CWmike writes "Browsing in 'private mode" isn't as private as users think, reports Gregg Keizer. 'There are some traces left behind [by all browsers] that could reveal some of the sites that you've been to,' said researcher Collin Jackson. He, along with three colleagues, will present their findings on Tuesday at the Usenix Security Symposium in DC. IE, Firefox and Safari, for instance, leave traces of SSL encryption keys even when run in private mode, while IE and Safari on Windows preserve self-signed SSL certificates in a 'vault' file that could be read by others to track the browser's path. Firefox also retains evidence of some certificates. Private mode has also been billed as a way for users to hide themselves from the prying eyes of sites that try to track habits and histories. Jackson said most users see that as the biggest attraction to private mode. 'Some browsers do a better job of protecting you from other types of scenarios, such as Web site tracking,' Jackson said. 'Safari is very much more willing to reveal you to Web sites than the others.'"

SMS Trojan Steals From Android Owners 168

siliconbits writes "A Trojan posing as a media player for Android smartphones automatically sends text messages to premium rate numbers, according to Kaspersky Lab. Company officials say the Trojan, dubbed Trojan-SMS.AndroidOS.FakePlayer.a, is the first of its kind for the Android platform, even though SMS Trojans are currently the most widespread type of malware on mobile phones."

Submission + - 76% Web users affected by browser history stealing (

An anonymous reader writes: Web browser history detection with the CSS :visited trick has been known for the last ten years, but recently published research suggests that the problem is bigger than previously thought. A study of 243,068 users found that 76% of them were vulnerable to history detection by malicious websites. Newer browsers such as Safari and Chrome were even more affected, with 82% and 94% of users vulnerable. An average of 63 visited locations were detected per user, and for the top 10% of users the tests found over 150 visited sites. The website has a summary of the findings; the full paper [pdf] is available as well.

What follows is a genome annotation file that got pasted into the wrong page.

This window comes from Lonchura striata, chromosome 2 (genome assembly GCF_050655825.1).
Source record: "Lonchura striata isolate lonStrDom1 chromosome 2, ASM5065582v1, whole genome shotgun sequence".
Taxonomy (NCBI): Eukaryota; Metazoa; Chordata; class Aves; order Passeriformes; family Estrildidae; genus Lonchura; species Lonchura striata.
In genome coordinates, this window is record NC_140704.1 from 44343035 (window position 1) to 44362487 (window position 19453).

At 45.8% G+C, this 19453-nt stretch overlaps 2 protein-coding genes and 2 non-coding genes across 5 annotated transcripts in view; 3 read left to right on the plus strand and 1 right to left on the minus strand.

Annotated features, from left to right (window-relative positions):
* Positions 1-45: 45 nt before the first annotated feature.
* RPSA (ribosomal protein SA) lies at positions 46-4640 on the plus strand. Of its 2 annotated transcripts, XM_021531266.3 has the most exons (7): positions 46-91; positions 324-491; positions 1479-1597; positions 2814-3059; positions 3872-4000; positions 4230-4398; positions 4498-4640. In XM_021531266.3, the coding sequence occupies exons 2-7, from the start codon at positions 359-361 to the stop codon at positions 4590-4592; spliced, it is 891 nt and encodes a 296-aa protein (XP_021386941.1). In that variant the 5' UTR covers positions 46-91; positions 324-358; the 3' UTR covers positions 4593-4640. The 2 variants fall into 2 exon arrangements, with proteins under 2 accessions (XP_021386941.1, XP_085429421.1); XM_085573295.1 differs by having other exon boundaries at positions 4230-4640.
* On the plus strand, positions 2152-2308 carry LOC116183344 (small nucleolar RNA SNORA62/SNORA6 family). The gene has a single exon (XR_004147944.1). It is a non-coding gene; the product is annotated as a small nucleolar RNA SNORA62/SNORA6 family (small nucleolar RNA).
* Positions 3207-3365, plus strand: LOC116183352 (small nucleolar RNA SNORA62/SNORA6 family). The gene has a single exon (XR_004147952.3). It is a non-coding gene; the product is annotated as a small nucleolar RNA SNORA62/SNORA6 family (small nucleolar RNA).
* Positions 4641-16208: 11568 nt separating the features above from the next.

Geostationary GPS Satellite Galaxy 15 Out of Control 379

Bruce Perens writes "The Galaxy 15 commercial satellite has not responded to commands since solar flares fried its CPU in April, and it won't turn off. Intelsat controllers moved all commercial payloads to other birds except for WAAS, a system that adds accuracy to GPS for landing aircraft and finding wayward geocaches. Since the satellite runs in 'bent pipe' mode, amplifying wide bands of RF that are beamed up to it, it is likely to interfere with other satellites as it crosses their orbital slots on its way to an earth-sun Lagrange point, the natural final destination of a geostationary satellite without maneuvering power." (More below.)

Submission + - 100 years of Big Content Fearing Technology... (

Ant writes: "This two pages Arstechnica article talks about the last "100 years of Big Content fearing technology--in its own words... rightsholders have fretted about everything from the player piano to the video casette recorder (VCR) to digital television (TV) to Napster. Here are those objections, in Big Content's own words...

Seen on Boing Boing."